Pilates Journey Part 3
Updated: Feb 15, 2020
I have the best news to report today, but I’m going to wait until the end to tell you. 🙂
On my last post about my pilates journey, I mentioned that I recommended pilates for a friend. My friend eagerly followed my advice and ordered a pilates video and promptly injured herself. This began a five year journey of learning to become a pilates teacher.
Because I had dance experience and had done a few pilates videos at home, it seemed “easy enough” to just transfer that information into teaching a class for the YMCA. And sadly, this is about as far as many so-called pilates teachers get. But this is where I started. And I am so thankful for the Y. They give people a chance to get started with something very inexpensively. So, there was an existing pilates teacher at the Y, and she basically trained me in on some basic things, and bam! I had my own class.
But I was not happy with my own lack of training. I guess it was my own appreciation for good training or my fear of injuring someone or just a general respect for the fitness industry that prompted me to explore my options of getting some training outside of the Y.
At first, I explored getting a general group fitness instructor certification from AFAA. It was a cheap $99.00 investment that was a ticket to getting a basic understanding of fitness principles. If you want to teach basic fitness classes, I recommend AFAA or SCW for places to start.
Next on the list was a basic pilates training course. At the time, my mentor recommended Balanced Body University or you might see it listed as Pilates on Tour. I think the initial Mat 1 training was a around $350.00 or so. I was almost ready to look into taking Mat II when I discovered Physical Mind Institute (PMI).
During this time, I was hired to teach for the Wellness program at Hamilton Sundstrand. The director there required me to have a pilates certification (Mat 1) in order to work with people there. I have come to respect Wellness programs that require a certification in order to work in the fitness industry.
Working for the Wellness program at Hamilton Sundstrand has been very rewarding. I still really enjoy that venue. I love having the same clients year after year and really seeing progress in their “mind-body connections” as we refer to it in the pilates industry. You could call it “lack of pain” or “strength” or just plain “looking good” which are all benefits of a dedicated pilates regime.
So, pilates has two parts or two tracks of training. There is mat pilates–where everything is done on the mat with a few apparatuses like balls, circles, weights, or bands. And then there is equipment pilates–where everything is done with reformers and chairs, arcs, etc.
The fundamental principles of pilates are the same for both types, but the training is very specific. The equipment pilates training is an expensive investment in both money and time. It’s the equivalent of being a specialized pilates personal trainer.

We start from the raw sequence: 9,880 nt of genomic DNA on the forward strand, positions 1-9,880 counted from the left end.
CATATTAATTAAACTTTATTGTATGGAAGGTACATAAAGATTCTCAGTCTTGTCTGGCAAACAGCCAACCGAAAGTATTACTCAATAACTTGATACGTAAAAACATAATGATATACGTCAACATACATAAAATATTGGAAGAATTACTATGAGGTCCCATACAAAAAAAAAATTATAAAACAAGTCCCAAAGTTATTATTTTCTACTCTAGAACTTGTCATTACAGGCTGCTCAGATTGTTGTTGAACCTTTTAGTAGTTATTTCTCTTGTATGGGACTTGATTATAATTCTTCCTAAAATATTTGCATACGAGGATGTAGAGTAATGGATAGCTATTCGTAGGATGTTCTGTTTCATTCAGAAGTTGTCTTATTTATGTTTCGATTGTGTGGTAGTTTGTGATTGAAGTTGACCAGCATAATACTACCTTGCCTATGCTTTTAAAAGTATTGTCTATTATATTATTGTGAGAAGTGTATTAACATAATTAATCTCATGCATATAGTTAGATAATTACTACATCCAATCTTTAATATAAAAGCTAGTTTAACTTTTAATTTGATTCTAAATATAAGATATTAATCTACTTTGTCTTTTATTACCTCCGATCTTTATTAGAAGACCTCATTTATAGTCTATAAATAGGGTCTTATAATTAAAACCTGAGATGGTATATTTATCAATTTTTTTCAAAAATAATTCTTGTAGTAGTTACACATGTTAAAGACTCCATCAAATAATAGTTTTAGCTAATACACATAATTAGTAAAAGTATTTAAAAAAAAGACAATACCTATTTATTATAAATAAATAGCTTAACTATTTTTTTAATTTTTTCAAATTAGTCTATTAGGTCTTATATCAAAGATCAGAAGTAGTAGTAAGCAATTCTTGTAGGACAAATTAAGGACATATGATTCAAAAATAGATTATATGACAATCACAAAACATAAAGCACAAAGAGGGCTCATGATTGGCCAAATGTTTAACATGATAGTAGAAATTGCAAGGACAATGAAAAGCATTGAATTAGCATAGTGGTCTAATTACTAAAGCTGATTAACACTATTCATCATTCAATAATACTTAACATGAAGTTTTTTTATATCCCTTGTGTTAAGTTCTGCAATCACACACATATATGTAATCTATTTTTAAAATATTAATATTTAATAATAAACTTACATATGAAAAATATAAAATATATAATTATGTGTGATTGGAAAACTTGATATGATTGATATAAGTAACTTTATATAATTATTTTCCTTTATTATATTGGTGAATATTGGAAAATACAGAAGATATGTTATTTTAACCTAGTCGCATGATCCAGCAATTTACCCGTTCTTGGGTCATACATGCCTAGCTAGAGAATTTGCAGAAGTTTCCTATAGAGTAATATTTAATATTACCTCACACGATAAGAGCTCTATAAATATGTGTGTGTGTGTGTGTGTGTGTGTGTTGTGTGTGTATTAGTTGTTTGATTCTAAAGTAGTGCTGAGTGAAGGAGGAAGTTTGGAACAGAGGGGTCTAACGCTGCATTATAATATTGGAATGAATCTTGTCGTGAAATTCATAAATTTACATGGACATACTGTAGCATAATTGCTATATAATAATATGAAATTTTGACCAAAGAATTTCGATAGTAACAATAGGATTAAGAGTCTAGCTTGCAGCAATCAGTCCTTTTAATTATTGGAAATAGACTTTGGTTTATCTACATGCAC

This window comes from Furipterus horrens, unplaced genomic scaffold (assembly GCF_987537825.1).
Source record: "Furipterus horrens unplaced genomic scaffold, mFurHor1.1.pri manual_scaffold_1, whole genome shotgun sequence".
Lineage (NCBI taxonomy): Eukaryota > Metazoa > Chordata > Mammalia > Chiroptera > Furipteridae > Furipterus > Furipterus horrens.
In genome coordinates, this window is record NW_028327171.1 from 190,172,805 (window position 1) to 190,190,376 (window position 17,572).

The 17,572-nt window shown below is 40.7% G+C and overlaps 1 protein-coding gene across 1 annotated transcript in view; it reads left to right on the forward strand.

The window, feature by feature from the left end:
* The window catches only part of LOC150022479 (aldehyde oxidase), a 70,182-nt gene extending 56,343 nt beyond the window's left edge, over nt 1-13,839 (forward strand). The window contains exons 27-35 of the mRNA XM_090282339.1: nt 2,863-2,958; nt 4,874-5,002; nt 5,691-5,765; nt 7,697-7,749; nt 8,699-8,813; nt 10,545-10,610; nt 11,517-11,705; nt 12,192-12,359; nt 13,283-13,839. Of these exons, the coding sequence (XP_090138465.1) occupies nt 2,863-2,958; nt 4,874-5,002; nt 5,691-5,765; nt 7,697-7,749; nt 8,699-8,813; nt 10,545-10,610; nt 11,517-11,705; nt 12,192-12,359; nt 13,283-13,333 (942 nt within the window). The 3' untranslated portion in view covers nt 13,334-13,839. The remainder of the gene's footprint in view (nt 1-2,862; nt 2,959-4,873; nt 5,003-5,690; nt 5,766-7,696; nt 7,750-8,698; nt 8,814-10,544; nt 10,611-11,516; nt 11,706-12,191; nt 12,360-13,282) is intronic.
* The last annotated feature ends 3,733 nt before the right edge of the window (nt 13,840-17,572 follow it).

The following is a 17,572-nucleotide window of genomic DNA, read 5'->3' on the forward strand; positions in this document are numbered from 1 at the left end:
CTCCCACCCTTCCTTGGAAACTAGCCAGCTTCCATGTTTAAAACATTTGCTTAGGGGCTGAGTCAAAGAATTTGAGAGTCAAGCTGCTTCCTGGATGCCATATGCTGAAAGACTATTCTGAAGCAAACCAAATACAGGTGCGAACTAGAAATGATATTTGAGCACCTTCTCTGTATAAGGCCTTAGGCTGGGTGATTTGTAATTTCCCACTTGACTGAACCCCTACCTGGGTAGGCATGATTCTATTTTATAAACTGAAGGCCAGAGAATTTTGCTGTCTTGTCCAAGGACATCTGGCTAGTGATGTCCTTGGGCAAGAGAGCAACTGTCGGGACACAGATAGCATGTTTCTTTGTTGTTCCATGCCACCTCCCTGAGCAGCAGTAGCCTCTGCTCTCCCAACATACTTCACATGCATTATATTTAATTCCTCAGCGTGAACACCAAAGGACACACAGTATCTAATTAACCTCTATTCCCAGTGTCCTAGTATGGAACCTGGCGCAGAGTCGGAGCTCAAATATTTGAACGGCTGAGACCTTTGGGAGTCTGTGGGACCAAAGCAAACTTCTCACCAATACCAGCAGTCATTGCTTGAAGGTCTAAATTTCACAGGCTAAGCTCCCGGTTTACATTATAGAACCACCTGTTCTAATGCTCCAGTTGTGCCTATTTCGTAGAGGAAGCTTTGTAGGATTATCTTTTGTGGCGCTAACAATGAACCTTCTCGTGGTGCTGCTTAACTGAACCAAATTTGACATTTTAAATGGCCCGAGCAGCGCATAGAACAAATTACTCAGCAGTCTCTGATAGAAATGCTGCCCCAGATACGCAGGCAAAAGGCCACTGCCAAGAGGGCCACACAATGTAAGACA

So, I took the plunge two years ago and signed up for the equipment certification. I had been teaching mat pilates for about three years prior to this training, and I had taken a fundamentals course, so I was ready for the next step.
Well, a few things happened. First of all, I never dreamed how difficult it would be for my brain to get all of the concepts. I figured I was smart, experienced and rather bookish. How hard can this be?
Exceptionally hard. I felt like I had never done pilates in my life. I had someone looking at me and my pilates technique and was the student and then the teacher. I switched back and forth from being a teacher to a student and back again. The book work, anatomical training, etc. was very challenging.
All the confidence that I normally had teaching mat pilates suddenly drained out of me when I got to the machines. Why was this so hard?
Well the reason it is so hard is because it is complex. The human body is complex. Every body presents a new set of challenges for which there are a million different things in which to do on it. Every muscle group is its own challenge, and every machine has its own nuances. The Physical Mind Institute is one of the most respected pilates certifications out there because it embraces the body’s uniquenesses and takes physical limitations into account. It’s not a one-size fits all way of teaching. It’s not memorized choreography and a rote routine. It’s real body work–catered to each client (in a one on one setting).
So, me in my little brain and my ever-so-human body were pushed to its limits. But after two years of studying and teaching and learning, I took my test out exam. And..
That’s right. I just got the news today. I am so overjoyed. God has been so good to me.
I not only have personally benefitted from what pilates has done for my own body (five kids and all!!) but I get to do something I love–teach others a system that will make them stronger.
So, what is next? Well, currently I am celebrating God’s goodness by offering a free class to my homeschool mommy friends at Hallstrom. I will probably offer some free classes at Sundstrand to celebrate also. But the real question is: when can I start teaching people on a reformer.. and like… get paid for it?? aaaaaahh… not sure about that yet. I’ll be sure to keep you in the loop.
But if you are looking for pilates classes near where you live, I would look for: a physical mind “the method” pilates studio/ teachers in your area.